In a Washington environment gripped by bitter distrust and capable of grinding down all manner of legislation, the Marketplace Fairness Act may become the latest casualty. Sam Brock reports.
In a Washington environment gripped by bitter distrust and capable of grinding down all manner of legislation, the Marketplace Fairness Act may become the latest casualty.
The bill strives to achieve a simple objective: Create an equal playing field for traditional retailers and online sellers by requiring all businesses of a certain size to collect local sales taxes.
Implementation, however, could prove quite complex, spawning a series of claims from supporters and opponents alike about the bill’s impact.
Ted Cruz, R-Texas, has been one of the most vocal opponents.
In a recent op-ed piece for the Waco Tribune-Herald, Cruz described the measure as a “job-killing tax hike, plain and simple.”
Cruz said fallout from the legislation would be “a national Internet sales tax which would hammer the little guy and benefit giant corporations.”
Is the Marketplace Fairness Act actually fair, and will it really squeeze smaller online retailers?
For perspective, NBC Bay Area interviewed managers at two wineries in Napa Valley whose businesses do more than $1 million in online sales, enough to qualify for compliance under the bill’s current version.
John Ruel, Chief Operating Officer for Trefethen Family Vineyards, said he understands the spirit of the legislation and supports the idea of requiring all businesses to face the same tax standards.
Trying to observe the individual tax laws of thousands of different localities, however, is an idea that perplexes him.
“Already, we have so many licenses and permits, one for each state,” Ruel said. “If we think of sales tax districts, and I don’t know but there must be thousands across the country, I can’t imagine how we’re going to keep track of all the details to make sure we’re tracking down every penny for every wine bottle sold.”
The same issue confronts Duckhorn Wine Company and its President and CEO, Alex Ryan.
Ryan described the bill as the inevitable evolution of e-commerce, where modern day laws are catching up with an industry rich in history and tradition.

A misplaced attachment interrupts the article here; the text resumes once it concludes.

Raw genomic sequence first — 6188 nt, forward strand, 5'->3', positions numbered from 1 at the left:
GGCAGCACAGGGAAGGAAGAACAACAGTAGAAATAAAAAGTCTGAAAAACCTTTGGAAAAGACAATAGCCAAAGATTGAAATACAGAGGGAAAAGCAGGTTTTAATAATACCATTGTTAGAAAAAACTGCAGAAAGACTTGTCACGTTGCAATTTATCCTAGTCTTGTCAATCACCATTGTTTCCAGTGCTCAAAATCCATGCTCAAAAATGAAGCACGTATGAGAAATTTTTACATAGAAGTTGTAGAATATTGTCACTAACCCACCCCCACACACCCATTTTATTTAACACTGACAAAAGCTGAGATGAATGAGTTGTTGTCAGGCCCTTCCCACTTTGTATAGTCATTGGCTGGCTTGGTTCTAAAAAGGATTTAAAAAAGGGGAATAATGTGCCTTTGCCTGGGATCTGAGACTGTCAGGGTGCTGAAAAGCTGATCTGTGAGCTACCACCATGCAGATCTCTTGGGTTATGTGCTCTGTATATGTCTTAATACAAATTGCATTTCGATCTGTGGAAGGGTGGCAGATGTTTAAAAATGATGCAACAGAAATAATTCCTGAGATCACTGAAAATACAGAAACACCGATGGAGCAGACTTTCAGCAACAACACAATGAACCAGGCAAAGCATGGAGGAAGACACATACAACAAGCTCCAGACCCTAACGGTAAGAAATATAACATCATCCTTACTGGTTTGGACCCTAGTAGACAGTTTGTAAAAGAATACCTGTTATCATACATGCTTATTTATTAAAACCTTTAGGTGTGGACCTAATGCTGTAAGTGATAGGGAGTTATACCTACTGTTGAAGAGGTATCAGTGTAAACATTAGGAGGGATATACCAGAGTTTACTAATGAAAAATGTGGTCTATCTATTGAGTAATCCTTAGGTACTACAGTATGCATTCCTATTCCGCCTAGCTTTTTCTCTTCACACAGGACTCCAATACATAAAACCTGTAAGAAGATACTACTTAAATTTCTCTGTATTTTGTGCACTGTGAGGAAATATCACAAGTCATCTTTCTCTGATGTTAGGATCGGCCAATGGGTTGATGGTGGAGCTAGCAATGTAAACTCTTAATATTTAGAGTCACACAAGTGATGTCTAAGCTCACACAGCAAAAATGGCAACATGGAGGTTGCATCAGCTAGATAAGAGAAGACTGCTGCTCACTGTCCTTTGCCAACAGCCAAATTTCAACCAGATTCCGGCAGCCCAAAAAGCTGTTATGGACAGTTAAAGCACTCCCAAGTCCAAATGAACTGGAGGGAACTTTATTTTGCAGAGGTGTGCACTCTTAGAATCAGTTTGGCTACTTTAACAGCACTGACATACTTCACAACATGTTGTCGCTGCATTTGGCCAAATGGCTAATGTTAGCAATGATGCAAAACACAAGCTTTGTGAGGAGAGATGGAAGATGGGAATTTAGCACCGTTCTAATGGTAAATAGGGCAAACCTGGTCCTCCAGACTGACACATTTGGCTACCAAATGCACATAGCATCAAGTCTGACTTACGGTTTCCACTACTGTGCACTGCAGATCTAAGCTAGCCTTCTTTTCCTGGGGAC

“Bringing our consumers close to our winery, one way or the other, via the internet or any other means is the way of the future,” Ryan said.
“So I think we need to embrace the fact that the internet is going to look for ways to tax us.”
Ryan, too, supports the idea of taxing all retailers by the same standards. But he also questions how the plan will be implemented, and believes the net effect could be onerous rules and procedures that small ‘Mom and Pop’ stores are ill-prepared to handle.
“I think it’s going to be an interesting burden on the local retailers, and the local taxing authorities,” Ryan said, “figuring out- how does an individual wine sale comply with these regulations?”
As it turns out, Ryan and Ruel are very unlikely to be affected by the logistical hurdles they’ve described.
The wine industry is heavily regulated, and according to ShipCompliant, an industry expert, wine sellers already have to remit sales taxes in most states where they do business.
“Wineries, because of the unique nature of wine legislation, are required to pay sales tax in about 30 states,” said Jeff Carroll, the company’s vice president of strategy and compliance.
If the law preserves $1 million in online revenue as the threshold for companies to qualify, and sales taxes already paid out-of-state are factored into the equation, Carroll estimates that only about 20 wineries out of roughly 7,000 in the U.S. would end up paying additional sales taxes.
“It would have no effect, whatsoever, on most wineries,” Carroll said.
How does the rest of the business community feel about the proposal?
The San Francisco Chamber of Commerce officially supports the Marketplace Fairness Act, on the basis that it boosts the competitiveness of traditional brick and mortar retailers without being unfair.
“It’s not a ‘new’ tax,” said Chamber President and CEO Bob Linscheid. “It just allows for the collection of tax to online retailers.”
Linscheid points out that rather than creating a new tax, the bill would shift the responsibility of reporting and paying the tax from the consumer, in the form of yearly tax returns, to the retailer.
As for Cruz’s claim that the bill would unfairly disadvantage the ‘little guy,’ Linscheid says he can’t see the senator’s case.
“I patently don’t agree,” he said. “It’s our opinion that because of the exemption [of $1 million] for small business, that it’s a fair way to assess tax to those who are generally online only retailers. I don’t see the argument.”
Among major, multinational retailers, both of the traditional store and online variety, there is a rift in opinion.
Target, Macy’s, Home Depot and online retailer Amazon have all come out in support of the Marketplace Fairness Act.
EBay stands as its staunchest critic.
On its government relations web site, eBay says the $1 million exemption isn’t nearly sufficient to protect small businesses, and that the larger corporations are bound to benefit from the bill.
“Larger retailers leverage their size to negotiate tax breaks or grants, in addition to the favorable terms they can obtain throughout their supply chains,” the company states on its web site.
“Unless the bill is amended to include a real small business exemption, it would actually damage the competitiveness of innovative small businesses.”
The Senate easily approved the measure on May 6 by a vote of 69-27.
Its prospects for passage in the House, however, appear muddied at best. Some anti-tax members of the Republican Party have already vowed to kill it.